Lost Maples State Natural Area Foliage Color Change Report
This report will be updated weekly in October and November. For more fall foliage photos, check out Lost Maples SNA on Facebook.
When parking lots are full, we close for up to three hours. This can happen in November on weekends and holidays, as early as 11 a.m. Consider visiting on weekdays in these busy months.
Nov. 30, 2016
This is the final foliage report of the year. The windstorms of the past several days have blown off most of the remaining maples leaves from the Maple Trail, and left a carpet that will become next year's soil. The maples in the campground have had their day; many seemed to go gold and copper overnight, and then the wind whisked away their leaves.
Old Faithful by overflow parking has completed its transformation, and is beginning to shed its leaves, as have the iconic maples at the entrance.
Mother Nature has given us quite an interesting ride this year, keeping us guessing on whether we'd have a show, and then surprising us at the last minute. The campground gave us the best color of the season; we will see what the Day Use area gives us this week. The maples here are still in the process of turning from green to gold and red. This will probably be their peak week.
Hill Country roads are breathtaking this time of year. Get out and enjoy a drive, breathe the crisp fall air, and partake of some Texas Hill Country beauty.
TPWD photos taken Nov. 28, 2016 by Colette Nicholl and Thomas Redwine.
Nov. 23, 2016
We may be nearing the peak color of the fall season for this year. The recent cold front seemed to spur the remaining Maples to start turning colors, mostly gold, with a few going red. This is most obvious in the campground where most of the maples have turned. The Day Use Area is turning a bit slower, and are edging toward mostly gold. Old Faithful by the overflow parking area seems to have turned red overnight. The Maples at the entrance are quickly changing to gold.
Along the Maple Trail and the trail to the pond, almost all of the remaining maple leaves have turned yellow-gold, with just a few stubborn ones still green. Many of the other species are quickly changing now, too.
We had some pretty strong winds come through in the last several days and nights, many leaves are quickly becoming ground cover, good habitat for a lot of small critters. The next week or two should see the last bit of green disappear for the year, leaving behind bare trees and rustling leaves.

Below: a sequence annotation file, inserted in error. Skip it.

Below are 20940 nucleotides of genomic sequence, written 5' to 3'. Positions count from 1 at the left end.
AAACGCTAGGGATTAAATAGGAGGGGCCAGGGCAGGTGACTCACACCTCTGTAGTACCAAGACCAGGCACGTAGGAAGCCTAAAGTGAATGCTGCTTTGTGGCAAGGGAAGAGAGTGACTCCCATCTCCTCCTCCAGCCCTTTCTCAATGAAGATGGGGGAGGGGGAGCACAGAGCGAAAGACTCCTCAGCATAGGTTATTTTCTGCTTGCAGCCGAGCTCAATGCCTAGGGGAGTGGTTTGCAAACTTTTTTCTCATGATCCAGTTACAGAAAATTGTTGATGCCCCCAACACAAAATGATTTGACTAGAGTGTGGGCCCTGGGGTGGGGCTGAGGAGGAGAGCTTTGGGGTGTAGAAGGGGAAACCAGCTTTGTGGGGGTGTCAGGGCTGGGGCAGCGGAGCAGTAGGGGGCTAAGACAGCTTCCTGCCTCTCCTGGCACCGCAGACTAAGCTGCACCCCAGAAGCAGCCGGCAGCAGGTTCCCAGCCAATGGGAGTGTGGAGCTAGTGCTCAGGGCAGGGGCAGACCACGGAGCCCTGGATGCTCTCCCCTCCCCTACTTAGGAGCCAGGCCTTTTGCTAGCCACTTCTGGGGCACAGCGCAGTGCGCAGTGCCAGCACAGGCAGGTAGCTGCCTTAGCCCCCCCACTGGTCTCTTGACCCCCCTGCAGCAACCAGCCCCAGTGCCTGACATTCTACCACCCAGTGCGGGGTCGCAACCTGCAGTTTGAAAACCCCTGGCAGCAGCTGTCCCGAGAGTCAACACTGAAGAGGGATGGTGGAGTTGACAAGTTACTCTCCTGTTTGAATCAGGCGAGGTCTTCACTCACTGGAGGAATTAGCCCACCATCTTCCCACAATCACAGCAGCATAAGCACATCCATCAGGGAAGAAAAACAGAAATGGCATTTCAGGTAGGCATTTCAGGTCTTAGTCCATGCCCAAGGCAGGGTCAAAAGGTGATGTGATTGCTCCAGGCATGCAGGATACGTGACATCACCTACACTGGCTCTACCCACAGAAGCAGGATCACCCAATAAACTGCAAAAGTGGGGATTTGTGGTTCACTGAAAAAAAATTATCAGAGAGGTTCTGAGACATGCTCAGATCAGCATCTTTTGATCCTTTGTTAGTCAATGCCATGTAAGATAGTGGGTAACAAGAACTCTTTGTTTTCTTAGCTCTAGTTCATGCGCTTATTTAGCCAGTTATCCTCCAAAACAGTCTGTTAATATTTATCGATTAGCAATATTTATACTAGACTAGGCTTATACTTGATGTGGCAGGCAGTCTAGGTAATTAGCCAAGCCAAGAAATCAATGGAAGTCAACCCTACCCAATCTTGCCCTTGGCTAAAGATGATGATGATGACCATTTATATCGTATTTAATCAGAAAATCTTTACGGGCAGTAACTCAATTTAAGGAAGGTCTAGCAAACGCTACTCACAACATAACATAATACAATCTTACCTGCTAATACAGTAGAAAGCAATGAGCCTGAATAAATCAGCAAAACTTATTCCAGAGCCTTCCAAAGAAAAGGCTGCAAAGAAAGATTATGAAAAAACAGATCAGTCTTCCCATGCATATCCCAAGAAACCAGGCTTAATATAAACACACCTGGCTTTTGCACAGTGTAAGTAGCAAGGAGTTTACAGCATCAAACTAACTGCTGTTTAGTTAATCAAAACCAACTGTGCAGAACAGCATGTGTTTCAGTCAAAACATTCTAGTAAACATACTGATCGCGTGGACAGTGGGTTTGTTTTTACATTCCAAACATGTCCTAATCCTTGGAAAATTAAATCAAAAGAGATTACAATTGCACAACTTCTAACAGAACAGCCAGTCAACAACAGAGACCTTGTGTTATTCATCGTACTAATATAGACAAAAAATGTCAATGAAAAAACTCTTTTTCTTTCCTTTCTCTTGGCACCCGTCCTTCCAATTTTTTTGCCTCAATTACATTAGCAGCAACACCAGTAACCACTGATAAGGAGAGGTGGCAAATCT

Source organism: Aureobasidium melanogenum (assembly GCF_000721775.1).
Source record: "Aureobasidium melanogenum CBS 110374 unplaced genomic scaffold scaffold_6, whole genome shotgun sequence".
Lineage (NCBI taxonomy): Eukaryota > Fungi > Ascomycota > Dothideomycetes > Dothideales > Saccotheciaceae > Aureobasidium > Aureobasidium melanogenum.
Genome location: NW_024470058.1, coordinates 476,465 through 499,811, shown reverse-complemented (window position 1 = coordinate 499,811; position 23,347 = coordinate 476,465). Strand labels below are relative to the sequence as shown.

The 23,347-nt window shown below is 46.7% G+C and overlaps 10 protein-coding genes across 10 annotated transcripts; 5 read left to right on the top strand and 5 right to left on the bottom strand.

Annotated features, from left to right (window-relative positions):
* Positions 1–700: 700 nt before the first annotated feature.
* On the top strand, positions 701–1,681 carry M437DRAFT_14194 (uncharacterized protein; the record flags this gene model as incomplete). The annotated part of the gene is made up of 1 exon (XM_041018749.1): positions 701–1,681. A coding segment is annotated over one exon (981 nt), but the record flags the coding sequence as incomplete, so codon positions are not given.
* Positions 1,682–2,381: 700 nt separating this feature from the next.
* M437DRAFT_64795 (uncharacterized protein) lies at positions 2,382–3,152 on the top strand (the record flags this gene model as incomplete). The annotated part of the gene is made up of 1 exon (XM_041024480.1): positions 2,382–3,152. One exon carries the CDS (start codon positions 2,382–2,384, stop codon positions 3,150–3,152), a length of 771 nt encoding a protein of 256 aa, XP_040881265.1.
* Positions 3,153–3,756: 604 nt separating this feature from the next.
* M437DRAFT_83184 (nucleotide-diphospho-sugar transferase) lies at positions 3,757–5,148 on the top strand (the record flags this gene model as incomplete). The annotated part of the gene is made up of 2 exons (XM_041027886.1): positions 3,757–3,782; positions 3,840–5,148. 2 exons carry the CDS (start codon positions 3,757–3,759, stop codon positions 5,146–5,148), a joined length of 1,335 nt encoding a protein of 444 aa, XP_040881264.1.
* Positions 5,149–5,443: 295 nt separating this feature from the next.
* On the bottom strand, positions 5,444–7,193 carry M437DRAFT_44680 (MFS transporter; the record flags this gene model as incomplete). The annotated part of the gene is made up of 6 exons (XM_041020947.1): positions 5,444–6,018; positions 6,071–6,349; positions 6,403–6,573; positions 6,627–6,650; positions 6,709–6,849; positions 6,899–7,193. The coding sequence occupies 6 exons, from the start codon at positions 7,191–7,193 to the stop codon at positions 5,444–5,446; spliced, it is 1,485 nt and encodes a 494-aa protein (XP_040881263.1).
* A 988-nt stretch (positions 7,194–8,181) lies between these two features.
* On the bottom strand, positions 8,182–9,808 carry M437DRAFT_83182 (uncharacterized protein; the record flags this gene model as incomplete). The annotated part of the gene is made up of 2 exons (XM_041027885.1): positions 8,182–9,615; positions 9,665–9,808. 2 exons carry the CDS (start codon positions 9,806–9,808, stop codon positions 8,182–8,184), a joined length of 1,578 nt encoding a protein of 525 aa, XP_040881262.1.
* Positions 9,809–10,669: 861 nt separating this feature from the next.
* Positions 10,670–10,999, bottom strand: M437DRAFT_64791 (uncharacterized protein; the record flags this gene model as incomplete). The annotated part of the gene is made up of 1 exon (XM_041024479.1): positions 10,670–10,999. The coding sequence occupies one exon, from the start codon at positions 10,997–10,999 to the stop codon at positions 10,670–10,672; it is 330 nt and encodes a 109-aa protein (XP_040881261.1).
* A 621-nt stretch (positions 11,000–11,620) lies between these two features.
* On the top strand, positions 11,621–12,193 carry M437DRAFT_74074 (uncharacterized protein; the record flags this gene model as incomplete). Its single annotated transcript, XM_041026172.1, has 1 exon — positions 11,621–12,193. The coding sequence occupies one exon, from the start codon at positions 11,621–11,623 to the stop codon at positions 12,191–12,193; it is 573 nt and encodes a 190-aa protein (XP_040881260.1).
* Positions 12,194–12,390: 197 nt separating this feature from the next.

The park will soon enter it's winter beauty phase, with a more muted palette, less birdsong, and a deeper sense of nature. As we near the final weeks of color, we expect to be very busy, so as always, if you can come during the week, we are generally less crowded, and come early. The canyons lose sunlight quickly in the afternoons.
Nov. 16, 2016
It seems we may not have an overwhelmingly vibrant show of leaves this year. The majority of the older maples along the Maple and East Trails have decided to stick with yellows and browns, while the younger ones in the Day Use Area and the campground, have a split decision between a smattering of reds and light oranges; a small minority are still green. Many of the Sycamores have lost there leaves already, while the majority of Red Oaks are still making up their minds.
This weekend we are expecting our coldest temperatures of the season, so we may sill get more color spreading on the remaining leaves.
Please come visit our hill country jewel of a park; it's always beautiful and always a perfect place to unwind and unplug.
Weekends in November are usually very busy, try to visit during the week to avoid the crowds.
Nov. 10, 2016
There has not been a significant advance of color since last week, because it has just been too warm and too wet. But the moisture in the air has given the existing hues an extra depth. Many of the leaves that had already started changing color have dropped because of the strong winds that came through in the last couple of days. The older stands of maples along the Maple Trail, and the East Trail near the pond, have laid a beautiful carpet of leaves to swirl around your feet as you walk.
The park is still amazingly green for this time of year, with prairie coneflowers still blooming in some areas. I'm never surprised by how often the canyon's natural beauty takes my breath away.